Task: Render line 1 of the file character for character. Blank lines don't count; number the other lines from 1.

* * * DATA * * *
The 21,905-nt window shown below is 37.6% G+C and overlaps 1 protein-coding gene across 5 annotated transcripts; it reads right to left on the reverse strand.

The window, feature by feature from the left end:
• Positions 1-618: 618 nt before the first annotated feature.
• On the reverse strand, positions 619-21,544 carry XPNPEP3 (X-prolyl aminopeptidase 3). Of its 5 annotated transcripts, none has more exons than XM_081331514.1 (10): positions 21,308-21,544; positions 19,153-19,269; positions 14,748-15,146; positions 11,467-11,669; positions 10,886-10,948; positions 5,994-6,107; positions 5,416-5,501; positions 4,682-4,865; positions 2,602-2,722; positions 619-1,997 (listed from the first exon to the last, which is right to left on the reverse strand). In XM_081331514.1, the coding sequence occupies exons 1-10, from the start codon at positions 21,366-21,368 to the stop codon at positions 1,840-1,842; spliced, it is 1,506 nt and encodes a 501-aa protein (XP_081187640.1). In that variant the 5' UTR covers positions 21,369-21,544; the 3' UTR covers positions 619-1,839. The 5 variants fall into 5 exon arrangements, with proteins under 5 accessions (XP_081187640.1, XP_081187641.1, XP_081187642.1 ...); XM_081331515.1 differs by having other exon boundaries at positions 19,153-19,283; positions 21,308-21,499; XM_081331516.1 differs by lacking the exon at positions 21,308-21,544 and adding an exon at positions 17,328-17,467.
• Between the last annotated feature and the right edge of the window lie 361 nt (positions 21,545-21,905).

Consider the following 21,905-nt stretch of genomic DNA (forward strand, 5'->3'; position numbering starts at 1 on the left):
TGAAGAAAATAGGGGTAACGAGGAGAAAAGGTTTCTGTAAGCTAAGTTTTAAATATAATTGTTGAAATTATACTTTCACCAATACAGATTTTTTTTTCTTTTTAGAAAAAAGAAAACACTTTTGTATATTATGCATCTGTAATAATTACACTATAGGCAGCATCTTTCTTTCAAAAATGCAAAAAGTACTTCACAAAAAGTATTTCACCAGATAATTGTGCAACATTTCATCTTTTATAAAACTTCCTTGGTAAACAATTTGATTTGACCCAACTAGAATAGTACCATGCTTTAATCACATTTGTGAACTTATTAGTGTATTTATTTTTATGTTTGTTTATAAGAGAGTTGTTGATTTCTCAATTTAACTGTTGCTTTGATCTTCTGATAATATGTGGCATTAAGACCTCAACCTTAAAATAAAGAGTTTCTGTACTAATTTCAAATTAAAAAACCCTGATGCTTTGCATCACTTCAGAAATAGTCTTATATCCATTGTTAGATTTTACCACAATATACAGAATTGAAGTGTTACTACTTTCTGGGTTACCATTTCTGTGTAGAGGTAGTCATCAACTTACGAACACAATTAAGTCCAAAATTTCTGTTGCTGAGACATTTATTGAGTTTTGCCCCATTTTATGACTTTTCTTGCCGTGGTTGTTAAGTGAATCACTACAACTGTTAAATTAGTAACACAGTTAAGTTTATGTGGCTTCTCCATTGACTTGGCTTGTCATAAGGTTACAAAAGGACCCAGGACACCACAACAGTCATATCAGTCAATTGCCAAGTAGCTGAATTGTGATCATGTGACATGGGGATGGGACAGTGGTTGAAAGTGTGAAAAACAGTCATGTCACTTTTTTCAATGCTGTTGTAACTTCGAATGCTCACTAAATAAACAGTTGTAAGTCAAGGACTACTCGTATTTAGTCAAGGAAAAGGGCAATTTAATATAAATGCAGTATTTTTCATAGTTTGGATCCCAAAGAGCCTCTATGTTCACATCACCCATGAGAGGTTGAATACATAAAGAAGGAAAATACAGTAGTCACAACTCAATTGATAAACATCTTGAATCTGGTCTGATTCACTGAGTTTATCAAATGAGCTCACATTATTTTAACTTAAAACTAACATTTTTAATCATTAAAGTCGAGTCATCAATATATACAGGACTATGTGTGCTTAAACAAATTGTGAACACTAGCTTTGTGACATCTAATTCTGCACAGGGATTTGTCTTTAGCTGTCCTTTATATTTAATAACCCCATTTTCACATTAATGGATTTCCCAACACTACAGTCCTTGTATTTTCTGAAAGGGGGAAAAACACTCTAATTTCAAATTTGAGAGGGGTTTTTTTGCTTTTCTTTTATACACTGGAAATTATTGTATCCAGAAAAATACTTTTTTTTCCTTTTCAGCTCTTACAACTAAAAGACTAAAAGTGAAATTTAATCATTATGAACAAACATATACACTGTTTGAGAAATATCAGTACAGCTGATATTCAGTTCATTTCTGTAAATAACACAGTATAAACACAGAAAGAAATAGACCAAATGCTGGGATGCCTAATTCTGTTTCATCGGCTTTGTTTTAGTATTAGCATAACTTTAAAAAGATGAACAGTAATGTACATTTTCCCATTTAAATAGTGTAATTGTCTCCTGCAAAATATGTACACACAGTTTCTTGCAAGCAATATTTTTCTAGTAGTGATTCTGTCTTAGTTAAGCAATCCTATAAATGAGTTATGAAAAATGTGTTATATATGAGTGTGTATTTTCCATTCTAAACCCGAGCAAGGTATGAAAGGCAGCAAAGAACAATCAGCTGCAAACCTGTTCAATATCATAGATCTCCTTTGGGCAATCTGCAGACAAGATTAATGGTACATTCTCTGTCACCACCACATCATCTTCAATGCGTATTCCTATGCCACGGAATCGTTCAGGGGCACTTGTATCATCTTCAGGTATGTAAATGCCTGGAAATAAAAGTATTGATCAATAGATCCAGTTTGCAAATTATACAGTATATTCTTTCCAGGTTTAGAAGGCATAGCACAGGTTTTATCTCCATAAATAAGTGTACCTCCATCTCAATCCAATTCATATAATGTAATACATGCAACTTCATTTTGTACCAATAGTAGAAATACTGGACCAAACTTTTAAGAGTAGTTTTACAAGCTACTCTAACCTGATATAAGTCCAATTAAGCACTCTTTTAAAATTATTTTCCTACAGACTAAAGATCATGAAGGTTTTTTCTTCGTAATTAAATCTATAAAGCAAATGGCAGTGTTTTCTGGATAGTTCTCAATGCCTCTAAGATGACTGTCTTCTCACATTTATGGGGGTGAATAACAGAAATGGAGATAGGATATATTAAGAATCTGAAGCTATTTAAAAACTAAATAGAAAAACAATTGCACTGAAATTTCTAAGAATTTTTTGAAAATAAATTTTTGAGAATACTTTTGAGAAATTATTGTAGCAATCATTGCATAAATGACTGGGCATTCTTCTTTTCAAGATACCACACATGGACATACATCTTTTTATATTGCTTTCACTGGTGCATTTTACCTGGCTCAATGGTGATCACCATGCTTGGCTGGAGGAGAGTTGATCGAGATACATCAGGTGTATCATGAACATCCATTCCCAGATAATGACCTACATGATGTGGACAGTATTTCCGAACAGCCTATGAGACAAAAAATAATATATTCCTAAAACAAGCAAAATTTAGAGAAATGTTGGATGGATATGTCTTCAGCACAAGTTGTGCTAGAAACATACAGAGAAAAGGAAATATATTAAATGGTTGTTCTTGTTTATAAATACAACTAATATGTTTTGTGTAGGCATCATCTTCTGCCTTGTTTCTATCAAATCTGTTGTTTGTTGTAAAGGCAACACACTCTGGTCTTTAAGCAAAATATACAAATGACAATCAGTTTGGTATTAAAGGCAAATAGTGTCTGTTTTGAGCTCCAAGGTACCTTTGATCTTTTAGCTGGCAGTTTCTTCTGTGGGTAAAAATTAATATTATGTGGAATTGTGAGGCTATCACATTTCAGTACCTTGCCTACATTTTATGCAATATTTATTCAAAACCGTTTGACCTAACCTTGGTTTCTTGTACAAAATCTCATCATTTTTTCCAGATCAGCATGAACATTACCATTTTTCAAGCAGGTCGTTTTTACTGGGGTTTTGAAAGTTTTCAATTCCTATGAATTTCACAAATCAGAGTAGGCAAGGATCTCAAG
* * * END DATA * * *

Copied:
The 21,905-nt window shown below is 37.6% G+C and overlaps 1 protein-coding gene across 5 annotated transcripts; it reads right to left on the reverse strand.